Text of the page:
Cargo Cult on Rails

August 20, 2009

I’ve been coding in Ruby for a long time, and I love the language. It has all the object-oriented power of Smalltalk, the functional power of Lisp, and the concision of Perl. It is so powerful that it enables programmers to devise entirely new ways of writing software, and that is the hallmark of a good language.

The trouble is that some of these new ways of programming aren’t good ways of programming. Over the last five years we’ve seen the ascent of Ruby on Rails and the Rails Way of doing things. I’ll be the first to admit that Rails revolutionized web development. But it has taught an entire generation of web developers to think like a cargo cult, and that’s not good.

Convention Over Thinking

Rails’ mantra of convention over configuration is brilliant. I love it. But somewhere along the line the message got skewed and people started thinking that everything should be a convention. Every web app should be written exactly the same, and the only thing that changes is the bits between the browser and the RDBMS. Rails is the glue that holds it together, and you just need to describe the data.

The trouble is, that kind of thinking is just plain wrong. As the folks at Twitter discovered, not every problem is a nail that can be hammered. Sometimes they’re screws, or bolts, and they need different tools to fasten them down. That’s why writing software is hard. It requires thinking. If you’re not thinking to see if the conventions are actually correct for your application, then you’re doing it wrong.

Rockstars and Groupies

The Rails community seems to love its rockstar programmers. Big personalities like DHH, Ezra, and Yehuda are practically worshipped. When they speak their minds its taken by many as gospel truth. Because conventions are so important, they need somebody to tell them what the conventions are, so the rails groupies flock to their rockstars to be told how to write their applications.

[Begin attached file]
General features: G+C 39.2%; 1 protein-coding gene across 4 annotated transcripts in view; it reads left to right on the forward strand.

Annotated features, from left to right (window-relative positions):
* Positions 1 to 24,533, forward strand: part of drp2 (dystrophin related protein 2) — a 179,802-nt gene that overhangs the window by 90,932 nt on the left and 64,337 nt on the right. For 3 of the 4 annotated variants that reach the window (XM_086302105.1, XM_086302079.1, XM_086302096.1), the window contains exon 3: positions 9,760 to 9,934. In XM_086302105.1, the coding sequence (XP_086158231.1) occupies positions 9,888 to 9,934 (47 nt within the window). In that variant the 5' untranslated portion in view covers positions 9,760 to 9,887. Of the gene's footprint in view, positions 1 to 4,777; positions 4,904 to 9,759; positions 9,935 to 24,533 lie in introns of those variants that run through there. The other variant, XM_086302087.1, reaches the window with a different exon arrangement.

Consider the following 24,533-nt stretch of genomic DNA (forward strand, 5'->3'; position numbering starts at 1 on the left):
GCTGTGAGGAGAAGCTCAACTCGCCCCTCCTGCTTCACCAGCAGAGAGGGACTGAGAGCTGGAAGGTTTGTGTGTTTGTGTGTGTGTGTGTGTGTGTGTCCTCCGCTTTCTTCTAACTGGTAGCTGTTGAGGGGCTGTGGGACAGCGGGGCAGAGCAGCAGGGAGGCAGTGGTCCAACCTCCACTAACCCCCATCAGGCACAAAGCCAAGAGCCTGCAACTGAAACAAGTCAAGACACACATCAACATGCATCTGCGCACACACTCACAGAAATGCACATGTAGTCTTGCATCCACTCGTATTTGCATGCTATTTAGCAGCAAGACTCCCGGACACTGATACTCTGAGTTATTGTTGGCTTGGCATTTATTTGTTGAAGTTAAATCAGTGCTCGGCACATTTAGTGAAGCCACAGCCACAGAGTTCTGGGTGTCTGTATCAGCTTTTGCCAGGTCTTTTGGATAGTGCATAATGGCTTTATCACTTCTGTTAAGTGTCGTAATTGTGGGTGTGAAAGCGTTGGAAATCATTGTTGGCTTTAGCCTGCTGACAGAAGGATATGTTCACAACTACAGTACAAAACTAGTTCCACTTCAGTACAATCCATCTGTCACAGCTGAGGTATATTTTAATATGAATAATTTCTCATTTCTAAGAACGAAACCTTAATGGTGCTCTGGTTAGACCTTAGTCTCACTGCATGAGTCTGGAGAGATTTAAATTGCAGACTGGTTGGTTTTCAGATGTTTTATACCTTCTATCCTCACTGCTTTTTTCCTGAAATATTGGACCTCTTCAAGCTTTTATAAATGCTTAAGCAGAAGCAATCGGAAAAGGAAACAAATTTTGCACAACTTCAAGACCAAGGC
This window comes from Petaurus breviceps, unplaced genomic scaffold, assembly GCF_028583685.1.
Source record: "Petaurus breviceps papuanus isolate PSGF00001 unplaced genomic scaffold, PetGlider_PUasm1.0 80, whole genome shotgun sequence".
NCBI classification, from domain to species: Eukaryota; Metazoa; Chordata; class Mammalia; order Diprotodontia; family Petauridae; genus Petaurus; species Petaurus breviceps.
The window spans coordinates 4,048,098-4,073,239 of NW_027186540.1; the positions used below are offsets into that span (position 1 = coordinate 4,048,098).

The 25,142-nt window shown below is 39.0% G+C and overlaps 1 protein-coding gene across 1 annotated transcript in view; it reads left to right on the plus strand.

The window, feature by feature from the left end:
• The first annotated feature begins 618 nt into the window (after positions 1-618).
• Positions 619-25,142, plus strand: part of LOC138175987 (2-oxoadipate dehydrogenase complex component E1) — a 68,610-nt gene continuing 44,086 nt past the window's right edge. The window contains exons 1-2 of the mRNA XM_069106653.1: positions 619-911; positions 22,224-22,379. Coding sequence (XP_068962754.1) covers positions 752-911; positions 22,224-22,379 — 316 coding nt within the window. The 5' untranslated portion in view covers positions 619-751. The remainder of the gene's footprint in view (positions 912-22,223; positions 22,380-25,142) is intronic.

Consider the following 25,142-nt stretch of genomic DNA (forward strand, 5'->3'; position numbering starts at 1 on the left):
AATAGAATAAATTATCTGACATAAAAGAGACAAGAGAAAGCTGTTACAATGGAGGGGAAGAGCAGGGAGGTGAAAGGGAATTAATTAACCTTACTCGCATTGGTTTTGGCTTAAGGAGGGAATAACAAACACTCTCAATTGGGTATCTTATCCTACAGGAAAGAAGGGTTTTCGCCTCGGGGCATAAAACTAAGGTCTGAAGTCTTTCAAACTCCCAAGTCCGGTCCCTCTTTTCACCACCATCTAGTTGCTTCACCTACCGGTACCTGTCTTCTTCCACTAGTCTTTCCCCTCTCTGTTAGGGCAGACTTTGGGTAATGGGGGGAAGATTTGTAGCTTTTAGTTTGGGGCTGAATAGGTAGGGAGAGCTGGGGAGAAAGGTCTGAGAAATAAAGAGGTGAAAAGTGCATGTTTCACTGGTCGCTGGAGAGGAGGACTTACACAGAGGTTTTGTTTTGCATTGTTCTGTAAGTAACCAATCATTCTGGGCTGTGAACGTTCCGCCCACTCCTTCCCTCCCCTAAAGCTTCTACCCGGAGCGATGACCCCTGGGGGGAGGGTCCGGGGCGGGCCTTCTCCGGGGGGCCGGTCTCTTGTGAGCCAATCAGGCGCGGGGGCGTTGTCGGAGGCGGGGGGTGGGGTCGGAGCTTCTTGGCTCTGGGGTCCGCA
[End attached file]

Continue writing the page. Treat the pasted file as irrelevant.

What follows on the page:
People, that’s just sick. You need to be thinking for yourselves. Who cares what DHH thinks? What do you think? Your application should not look like some celebrity programmer tells you it should. Your application should be custom-built to solve the problems in your domain. You are the expert in your domain, so look no further than yourself.

Framework-Driven Development

What it comes down to is that Rails developers are just that: Rails developers. They’re not software developers, at least not most of them. Their entire software devlopment world is built up around this framework. They only know how to do things the Rails Way. Their framework dictates how their systems are designed instead of the problems the systems are designed to solve.

The real irony here is that this is exactly the kind of problem Rails was running away from. Five years ago, you couldn’t write a Java-based web-app if you were just some developer who happened to know Java. You had to be a Struts developer or a J2EE developer because you needed to know the deep inner workings of the framework you were going to use. Now Rails is the same way.

Congratulations, Rails, you’ve turned into your parents.

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